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Washington dysfunction threatens US economy

For Mindy Kaufman, the threat of a government shutdown isn't about Democrats or Republicans. It's about her livelihood. More than 2,500 miles west of Washingto
Govt shutdown - Suzy Khimm - 09/23/2013
National Park Service employees close down the Washington Monument in Washington, Friday, April 8, 2011, as a government shutdown looms.

For Mindy Kaufman, the threat of a government shutdown isn't about Democrats or Republicans. It's about her livelihood.

More than 2,500 miles west of Washington, Kaufman runs Spin and Margie's Desert Hideaway, a five-room bed-and-breakfast near Joshua Tree National Park. If Congress can't pass a budget before September 30, "we would lose reservations within days," she says—right at the beginning of the park's high season.

If the shutdown continues for weeks, she adds, "we would go out of business—absolutely."

A shutdown would affect federal workers, military service members, and government contractors directly, and, downstream, would also hit millions of American families and businesses that rely on government services. Washington's dysfunction could significantly damage the U.S. economy.

Under a shutdown, the government would continue to provide essential services to protect the public's health and safety, including air traffic control, national security, and mandatory payments like Social Security. But huge swaths of government activities would come to a standstill: paychecks to military service members would be delayed, passport offices and national parks would be closed, and mortgage servicing by the Federal Housing Administration would be suspended.

A brief shutdown—say, three to five days—would have minimal economic impact. "Although terribly irresponsible, and certainly disruptive and inefficient, it is not a major crisis," says Isabel Sawhill, a senior fellow at the Brookings Institute and a former Clinton budget official. "A few days would be more of a nuisance than an economic problem," says Mark Zandi, chief economist at Moody's Analytics.

If the shutdown continued for weeks, however, it would deal a much bigger blow to the entire economy. Zandi estimates that a month-long shutdown could completely wipe out any economic growth this quarter: He expects the economy to grow only 1.5% this quarter, and a lengthy shutdown would depress growth by 1 to 1.5 percentage points, according to his estimates.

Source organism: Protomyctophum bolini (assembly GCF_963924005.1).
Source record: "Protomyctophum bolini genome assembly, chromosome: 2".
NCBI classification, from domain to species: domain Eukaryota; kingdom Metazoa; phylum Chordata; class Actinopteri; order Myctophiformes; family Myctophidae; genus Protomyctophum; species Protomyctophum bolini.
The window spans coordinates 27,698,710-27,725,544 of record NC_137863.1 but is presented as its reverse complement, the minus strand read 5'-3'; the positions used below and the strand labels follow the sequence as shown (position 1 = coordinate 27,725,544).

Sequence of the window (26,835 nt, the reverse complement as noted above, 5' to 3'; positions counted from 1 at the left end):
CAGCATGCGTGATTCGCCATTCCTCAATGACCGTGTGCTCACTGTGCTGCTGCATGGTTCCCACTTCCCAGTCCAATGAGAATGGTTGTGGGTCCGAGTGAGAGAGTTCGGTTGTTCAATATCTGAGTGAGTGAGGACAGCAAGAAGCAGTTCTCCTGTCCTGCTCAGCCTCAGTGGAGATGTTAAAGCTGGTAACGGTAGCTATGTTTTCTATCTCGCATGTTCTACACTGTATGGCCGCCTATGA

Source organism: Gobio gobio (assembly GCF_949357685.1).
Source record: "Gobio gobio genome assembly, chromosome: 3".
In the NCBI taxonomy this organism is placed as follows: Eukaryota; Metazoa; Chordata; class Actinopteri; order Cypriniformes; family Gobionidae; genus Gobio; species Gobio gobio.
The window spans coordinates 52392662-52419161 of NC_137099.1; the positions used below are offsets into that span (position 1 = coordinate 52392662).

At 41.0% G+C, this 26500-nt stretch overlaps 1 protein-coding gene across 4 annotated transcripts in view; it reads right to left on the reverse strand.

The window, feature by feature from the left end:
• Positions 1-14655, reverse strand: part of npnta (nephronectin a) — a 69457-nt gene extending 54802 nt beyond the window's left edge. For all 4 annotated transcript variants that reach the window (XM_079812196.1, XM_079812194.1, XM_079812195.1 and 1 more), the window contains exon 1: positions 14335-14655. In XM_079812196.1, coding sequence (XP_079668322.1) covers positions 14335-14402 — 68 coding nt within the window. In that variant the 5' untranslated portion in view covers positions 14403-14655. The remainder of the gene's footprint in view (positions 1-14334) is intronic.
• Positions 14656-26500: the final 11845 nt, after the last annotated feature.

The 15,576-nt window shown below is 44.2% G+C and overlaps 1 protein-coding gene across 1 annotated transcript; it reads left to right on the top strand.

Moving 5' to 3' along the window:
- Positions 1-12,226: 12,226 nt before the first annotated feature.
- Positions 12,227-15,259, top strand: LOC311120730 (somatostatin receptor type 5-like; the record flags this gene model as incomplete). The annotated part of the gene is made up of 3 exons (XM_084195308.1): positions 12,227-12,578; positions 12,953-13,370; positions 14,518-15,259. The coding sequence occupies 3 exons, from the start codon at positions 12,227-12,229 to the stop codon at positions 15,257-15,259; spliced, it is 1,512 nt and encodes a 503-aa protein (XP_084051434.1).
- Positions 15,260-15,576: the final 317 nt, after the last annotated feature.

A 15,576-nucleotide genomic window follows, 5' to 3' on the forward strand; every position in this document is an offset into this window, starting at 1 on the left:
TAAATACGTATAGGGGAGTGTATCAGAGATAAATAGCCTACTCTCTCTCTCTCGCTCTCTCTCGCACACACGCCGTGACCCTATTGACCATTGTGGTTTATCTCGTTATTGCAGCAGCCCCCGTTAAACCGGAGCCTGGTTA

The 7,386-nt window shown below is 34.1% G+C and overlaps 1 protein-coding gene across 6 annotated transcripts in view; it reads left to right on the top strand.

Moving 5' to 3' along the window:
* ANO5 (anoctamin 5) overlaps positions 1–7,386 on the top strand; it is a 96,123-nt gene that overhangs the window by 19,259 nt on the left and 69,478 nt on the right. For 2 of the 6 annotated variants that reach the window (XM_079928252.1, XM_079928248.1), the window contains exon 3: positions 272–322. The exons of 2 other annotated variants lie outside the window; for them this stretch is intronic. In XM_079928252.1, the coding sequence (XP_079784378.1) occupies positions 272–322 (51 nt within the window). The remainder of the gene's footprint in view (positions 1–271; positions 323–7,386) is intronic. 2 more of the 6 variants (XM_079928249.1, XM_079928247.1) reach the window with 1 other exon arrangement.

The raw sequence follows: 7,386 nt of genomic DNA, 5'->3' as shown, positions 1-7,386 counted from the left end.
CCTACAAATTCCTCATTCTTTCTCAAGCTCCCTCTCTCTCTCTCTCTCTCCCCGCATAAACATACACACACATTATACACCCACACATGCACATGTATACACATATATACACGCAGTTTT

"It starts out being a non-factor, then it builds exponentially and really starts to hurt growth," says Ethan Harris, head of North America economics at Bank of America Merrill Lynch, who believes there's a 30% chance of a shutdown or debt-ceiling breach. Economists are particularly concerned about the drag on the housing market, as the federal government would be unable to insure mortgages.

The far bigger threat is the debt ceiling, which the US is scheduled to hit some time between October 18 and November 5. If enough Republicans refuse to raise it, as they have threatened to do, the government would default on payments it's already promised to make.

Washington could prioritize certain payments over others—say, to Medicare and defense—but the government would be force to default on a staggering 32% of all payments, according to the Bipartisan Policy Center. Entire agencies would be shuttered, and financial markets would tank. "Like most people, I think it just can't happen because it's just unreal—it would be so incredibly stupid," says Sawhill.

But given how serious the consequences would be, the mere threat of breaching the debt ceiling could also chill the economy. If there's a shutdown, for instance, investors and businesses "will worry they won't agree on the debt limit," says Zandi, which could begin to spook the markets and overall confidence in the economy.

For now, there's still the expectation that Congress and the White House will come to a last-minute deal. "Unless they go over the deadline, going up to the brink probably won't create too much reaction—they've cried wolf too many times here," says Harris.

He warns, however, that even the best-case scenario could hurt us in the long run. "The cumulative effect of one act of brinksmanship after the other drives a deep distrust on the reliability of the federal government," says Harris, who believes these budget battles have already held back job creation, business investment, and capital spending.

Kaufman simply hopes that Congress can pass a budget before September 30, as they need to "if they're really concerned about job growth and continuing prosperity," she says. "The small businesses here would be devastated for the sake of this bull---t battle."